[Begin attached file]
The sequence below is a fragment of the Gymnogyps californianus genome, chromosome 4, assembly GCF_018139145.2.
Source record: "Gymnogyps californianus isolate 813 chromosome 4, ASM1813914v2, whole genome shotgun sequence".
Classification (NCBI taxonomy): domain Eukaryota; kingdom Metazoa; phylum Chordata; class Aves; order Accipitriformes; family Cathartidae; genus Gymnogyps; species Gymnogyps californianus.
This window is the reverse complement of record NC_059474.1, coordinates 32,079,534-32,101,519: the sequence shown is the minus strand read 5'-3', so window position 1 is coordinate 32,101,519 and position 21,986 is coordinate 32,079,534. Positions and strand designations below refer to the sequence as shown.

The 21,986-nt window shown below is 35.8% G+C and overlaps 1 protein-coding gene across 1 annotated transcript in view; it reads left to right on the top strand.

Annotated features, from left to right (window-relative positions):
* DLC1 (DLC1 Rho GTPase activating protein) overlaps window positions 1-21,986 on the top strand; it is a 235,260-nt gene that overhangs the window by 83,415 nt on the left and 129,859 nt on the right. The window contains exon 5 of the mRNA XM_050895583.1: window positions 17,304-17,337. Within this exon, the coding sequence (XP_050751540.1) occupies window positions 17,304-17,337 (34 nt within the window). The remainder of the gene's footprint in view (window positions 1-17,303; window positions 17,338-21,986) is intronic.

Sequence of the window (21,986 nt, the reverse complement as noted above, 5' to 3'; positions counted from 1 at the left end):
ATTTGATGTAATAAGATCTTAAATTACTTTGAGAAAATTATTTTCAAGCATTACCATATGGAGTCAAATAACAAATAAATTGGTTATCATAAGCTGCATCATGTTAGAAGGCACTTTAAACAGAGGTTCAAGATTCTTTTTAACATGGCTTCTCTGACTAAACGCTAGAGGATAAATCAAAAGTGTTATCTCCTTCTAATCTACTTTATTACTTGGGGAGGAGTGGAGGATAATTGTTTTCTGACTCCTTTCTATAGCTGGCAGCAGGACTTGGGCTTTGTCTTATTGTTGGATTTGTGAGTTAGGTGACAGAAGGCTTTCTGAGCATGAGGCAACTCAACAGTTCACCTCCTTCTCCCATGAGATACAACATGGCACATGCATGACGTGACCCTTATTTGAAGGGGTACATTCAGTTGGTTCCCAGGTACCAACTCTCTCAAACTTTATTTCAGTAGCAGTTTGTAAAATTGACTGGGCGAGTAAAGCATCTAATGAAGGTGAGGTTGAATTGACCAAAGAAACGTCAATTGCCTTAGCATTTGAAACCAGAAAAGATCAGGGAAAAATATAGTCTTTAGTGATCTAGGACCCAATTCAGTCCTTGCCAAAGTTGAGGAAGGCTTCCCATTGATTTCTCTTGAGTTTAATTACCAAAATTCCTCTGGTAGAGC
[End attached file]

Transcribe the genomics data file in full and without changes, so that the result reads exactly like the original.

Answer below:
The sequence below is a fragment of the Gymnogyps californianus genome, chromosome 4, assembly GCF_018139145.2.
Source record: "Gymnogyps californianus isolate 813 chromosome 4, ASM1813914v2, whole genome shotgun sequence".
Classification (NCBI taxonomy): domain Eukaryota; kingdom Metazoa; phylum Chordata; class Aves; order Accipitriformes; family Cathartidae; genus Gymnogyps; species Gymnogyps californianus.
This window is the reverse complement of record NC_059474.1, coordinates 32,079,534-32,101,519: the sequence shown is the minus strand read 5'-3', so window position 1 is coordinate 32,101,519 and position 21,986 is coordinate 32,079,534. Positions and strand designations below refer to the sequence as shown.

The 21,986-nt window shown below is 35.8% G+C and overlaps 1 protein-coding gene across 1 annotated transcript in view; it reads left to right on the top strand.

Annotated features, from left to right (window-relative positions):
* DLC1 (DLC1 Rho GTPase activating protein) overlaps window positions 1-21,986 on the top strand; it is a 235,260-nt gene that overhangs the window by 83,415 nt on the left and 129,859 nt on the right. The window contains exon 5 of the mRNA XM_050895583.1: window positions 17,304-17,337. Within this exon, the coding sequence (XP_050751540.1) occupies window positions 17,304-17,337 (34 nt within the window). The remainder of the gene's footprint in view (window positions 1-17,303; window positions 17,338-21,986) is intronic.

Sequence of the window (21,986 nt, the reverse complement as noted above, 5' to 3'; positions counted from 1 at the left end):
ATTTGATGTAATAAGATCTTAAATTACTTTGAGAAAATTATTTTCAAGCATTACCATATGGAGTCAAATAACAAATAAATTGGTTATCATAAGCTGCATCATGTTAGAAGGCACTTTAAACAGAGGTTCAAGATTCTTTTTAACATGGCTTCTCTGACTAAACGCTAGAGGATAAATCAAAAGTGTTATCTCCTTCTAATCTACTTTATTACTTGGGGAGGAGTGGAGGATAATTGTTTTCTGACTCCTTTCTATAGCTGGCAGCAGGACTTGGGCTTTGTCTTATTGTTGGATTTGTGAGTTAGGTGACAGAAGGCTTTCTGAGCATGAGGCAACTCAACAGTTCACCTCCTTCTCCCATGAGATACAACATGGCACATGCATGACGTGACCCTTATTTGAAGGGGTACATTCAGTTGGTTCCCAGGTACCAACTCTCTCAAACTTTATTTCAGTAGCAGTTTGTAAAATTGACTGGGCGAGTAAAGCATCTAATGAAGGTGAGGTTGAATTGACCAAAGAAACGTCAATTGCCTTAGCATTTGAAACCAGAAAAGATCAGGGAAAAATATAGTCTTTAGTGATCTAGGACCCAATTCAGTCCTTGCCAAAGTTGAGGAAGGCTTCCCATTGATTTCTCTTGAGTTTAATTACCAAAATTCCTCTGGTAGAGC